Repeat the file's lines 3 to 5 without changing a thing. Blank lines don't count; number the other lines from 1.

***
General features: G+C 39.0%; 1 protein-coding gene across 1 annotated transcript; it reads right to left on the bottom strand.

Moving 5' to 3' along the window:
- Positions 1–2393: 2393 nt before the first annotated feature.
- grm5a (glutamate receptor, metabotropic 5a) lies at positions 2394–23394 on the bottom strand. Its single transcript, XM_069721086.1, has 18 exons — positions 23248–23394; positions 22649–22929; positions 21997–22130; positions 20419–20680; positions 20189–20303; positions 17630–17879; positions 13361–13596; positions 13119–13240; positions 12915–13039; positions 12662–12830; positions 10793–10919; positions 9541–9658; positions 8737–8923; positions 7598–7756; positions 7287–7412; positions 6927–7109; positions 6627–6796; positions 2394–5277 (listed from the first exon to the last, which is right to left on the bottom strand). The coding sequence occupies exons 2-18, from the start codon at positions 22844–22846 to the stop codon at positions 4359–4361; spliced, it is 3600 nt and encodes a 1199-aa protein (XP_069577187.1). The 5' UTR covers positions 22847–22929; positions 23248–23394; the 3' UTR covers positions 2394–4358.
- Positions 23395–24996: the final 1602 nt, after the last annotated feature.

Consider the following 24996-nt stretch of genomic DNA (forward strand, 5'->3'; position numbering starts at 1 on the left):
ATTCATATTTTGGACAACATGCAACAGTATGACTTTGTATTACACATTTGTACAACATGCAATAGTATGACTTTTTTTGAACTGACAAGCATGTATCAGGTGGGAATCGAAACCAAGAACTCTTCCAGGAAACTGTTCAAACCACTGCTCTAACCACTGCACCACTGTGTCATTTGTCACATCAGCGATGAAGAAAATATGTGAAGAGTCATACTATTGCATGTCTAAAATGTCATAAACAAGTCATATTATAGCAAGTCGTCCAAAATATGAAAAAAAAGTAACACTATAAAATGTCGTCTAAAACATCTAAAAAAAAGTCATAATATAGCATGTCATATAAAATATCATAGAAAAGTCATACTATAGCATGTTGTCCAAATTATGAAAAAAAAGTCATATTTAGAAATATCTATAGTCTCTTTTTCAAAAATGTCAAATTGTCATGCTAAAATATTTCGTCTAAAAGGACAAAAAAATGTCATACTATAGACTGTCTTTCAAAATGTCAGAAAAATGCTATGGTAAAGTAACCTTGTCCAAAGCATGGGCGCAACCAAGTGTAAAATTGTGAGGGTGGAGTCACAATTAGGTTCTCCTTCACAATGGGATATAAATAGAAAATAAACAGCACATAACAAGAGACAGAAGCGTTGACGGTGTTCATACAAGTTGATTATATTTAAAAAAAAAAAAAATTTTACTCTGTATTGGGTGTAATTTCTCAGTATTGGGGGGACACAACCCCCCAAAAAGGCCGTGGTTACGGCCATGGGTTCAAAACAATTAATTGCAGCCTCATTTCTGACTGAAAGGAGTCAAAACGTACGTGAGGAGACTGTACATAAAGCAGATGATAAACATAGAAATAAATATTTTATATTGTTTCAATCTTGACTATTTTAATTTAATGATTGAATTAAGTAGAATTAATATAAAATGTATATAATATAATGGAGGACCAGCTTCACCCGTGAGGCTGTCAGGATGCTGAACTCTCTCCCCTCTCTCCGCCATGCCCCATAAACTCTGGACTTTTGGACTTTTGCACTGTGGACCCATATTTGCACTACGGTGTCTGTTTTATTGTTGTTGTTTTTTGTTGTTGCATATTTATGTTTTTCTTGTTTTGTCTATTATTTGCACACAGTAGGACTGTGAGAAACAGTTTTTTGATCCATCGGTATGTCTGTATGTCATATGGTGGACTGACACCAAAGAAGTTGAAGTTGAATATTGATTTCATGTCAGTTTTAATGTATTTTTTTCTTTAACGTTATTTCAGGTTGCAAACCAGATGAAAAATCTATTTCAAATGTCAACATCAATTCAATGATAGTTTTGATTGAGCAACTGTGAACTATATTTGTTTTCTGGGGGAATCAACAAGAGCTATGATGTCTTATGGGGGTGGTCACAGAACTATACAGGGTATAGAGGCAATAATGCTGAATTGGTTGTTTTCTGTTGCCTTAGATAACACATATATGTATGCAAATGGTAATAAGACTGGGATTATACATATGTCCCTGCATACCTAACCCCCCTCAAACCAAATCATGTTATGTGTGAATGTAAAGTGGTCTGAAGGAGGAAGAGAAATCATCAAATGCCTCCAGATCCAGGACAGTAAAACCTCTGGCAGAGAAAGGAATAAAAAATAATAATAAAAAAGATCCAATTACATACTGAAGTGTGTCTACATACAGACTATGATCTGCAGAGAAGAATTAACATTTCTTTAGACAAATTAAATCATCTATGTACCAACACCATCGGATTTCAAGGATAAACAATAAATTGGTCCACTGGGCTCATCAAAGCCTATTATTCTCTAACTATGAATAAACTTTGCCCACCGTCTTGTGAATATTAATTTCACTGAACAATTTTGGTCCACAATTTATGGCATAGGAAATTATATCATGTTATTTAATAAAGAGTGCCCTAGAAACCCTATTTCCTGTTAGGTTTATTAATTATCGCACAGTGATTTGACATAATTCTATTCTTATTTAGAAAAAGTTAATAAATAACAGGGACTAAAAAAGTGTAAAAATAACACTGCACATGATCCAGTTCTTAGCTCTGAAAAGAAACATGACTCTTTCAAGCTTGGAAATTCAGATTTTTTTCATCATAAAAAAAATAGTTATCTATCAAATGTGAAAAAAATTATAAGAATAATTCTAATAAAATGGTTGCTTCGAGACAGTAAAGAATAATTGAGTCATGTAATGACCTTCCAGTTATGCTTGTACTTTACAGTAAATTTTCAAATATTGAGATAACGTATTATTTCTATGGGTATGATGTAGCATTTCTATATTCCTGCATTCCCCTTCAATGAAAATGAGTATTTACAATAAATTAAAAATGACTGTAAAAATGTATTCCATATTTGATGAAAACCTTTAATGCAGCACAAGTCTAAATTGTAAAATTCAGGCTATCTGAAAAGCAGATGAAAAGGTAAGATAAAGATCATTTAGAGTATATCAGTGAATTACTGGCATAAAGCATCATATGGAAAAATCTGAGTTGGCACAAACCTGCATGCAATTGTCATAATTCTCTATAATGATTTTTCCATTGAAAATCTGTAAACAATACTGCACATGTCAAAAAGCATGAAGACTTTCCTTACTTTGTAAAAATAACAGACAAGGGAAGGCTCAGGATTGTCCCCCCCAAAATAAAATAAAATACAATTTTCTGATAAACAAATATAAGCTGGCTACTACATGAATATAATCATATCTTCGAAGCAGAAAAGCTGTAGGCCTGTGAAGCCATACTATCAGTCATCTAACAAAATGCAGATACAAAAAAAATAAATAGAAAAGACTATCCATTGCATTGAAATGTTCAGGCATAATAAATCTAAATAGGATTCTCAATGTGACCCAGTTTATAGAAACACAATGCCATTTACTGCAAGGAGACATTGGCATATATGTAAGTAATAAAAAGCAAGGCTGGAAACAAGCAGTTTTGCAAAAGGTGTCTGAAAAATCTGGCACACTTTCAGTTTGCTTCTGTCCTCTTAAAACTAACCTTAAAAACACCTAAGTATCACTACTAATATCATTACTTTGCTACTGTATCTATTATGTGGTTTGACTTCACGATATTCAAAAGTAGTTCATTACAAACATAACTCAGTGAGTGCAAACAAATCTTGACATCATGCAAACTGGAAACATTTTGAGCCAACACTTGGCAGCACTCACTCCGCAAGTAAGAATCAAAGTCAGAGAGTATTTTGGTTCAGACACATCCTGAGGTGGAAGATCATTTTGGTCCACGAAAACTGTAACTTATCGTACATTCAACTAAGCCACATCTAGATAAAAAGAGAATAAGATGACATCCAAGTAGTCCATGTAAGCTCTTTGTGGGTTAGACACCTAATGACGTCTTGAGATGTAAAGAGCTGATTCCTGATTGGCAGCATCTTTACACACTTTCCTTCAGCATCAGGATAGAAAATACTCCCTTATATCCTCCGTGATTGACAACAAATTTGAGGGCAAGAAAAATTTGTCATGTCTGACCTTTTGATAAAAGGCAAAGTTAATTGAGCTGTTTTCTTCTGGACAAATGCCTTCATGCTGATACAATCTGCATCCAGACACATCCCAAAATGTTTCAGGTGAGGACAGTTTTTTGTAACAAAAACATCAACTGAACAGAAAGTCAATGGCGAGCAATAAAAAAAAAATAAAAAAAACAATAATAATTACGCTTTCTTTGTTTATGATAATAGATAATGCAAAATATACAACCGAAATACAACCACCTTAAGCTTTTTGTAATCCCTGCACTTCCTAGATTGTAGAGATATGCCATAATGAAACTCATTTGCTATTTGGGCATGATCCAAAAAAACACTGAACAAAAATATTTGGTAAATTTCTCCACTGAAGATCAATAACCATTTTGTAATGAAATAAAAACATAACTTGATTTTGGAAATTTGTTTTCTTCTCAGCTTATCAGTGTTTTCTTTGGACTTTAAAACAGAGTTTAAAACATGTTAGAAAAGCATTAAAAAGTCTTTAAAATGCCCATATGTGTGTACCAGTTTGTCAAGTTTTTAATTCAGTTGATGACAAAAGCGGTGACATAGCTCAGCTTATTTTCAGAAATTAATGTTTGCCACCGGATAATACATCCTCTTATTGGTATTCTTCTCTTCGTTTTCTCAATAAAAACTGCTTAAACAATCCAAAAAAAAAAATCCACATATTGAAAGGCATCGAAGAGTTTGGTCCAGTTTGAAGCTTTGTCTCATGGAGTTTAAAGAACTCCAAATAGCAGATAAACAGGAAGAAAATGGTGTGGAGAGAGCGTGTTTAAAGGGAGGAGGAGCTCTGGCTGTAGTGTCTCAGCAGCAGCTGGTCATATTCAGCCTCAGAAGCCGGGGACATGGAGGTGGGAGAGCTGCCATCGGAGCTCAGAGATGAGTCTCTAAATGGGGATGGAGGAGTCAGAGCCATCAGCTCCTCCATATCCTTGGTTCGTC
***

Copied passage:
- Positions 1–2393: 2393 nt before the first annotated feature.
- grm5a (glutamate receptor, metabotropic 5a) lies at positions 2394–23394 on the bottom strand. Its single transcript, XM_069721086.1, has 18 exons — positions 23248–23394; positions 22649–22929; positions 21997–22130; positions 20419–20680; positions 20189–20303; positions 17630–17879; positions 13361–13596; positions 13119–13240; positions 12915–13039; positions 12662–12830; positions 10793–10919; positions 9541–9658; positions 8737–8923; positions 7598–7756; positions 7287–7412; positions 6927–7109; positions 6627–6796; positions 2394–5277 (listed from the first exon to the last, which is right to left on the bottom strand). The coding sequence occupies exons 2-18, from the start codon at positions 22844–22846 to the stop codon at positions 4359–4361; spliced, it is 3600 nt and encodes a 1199-aa protein (XP_069577187.1). The 5' UTR covers positions 22847–22929; positions 23248–23394; the 3' UTR covers positions 2394–4358.
- Positions 23395–24996: the final 1602 nt, after the last annotated feature.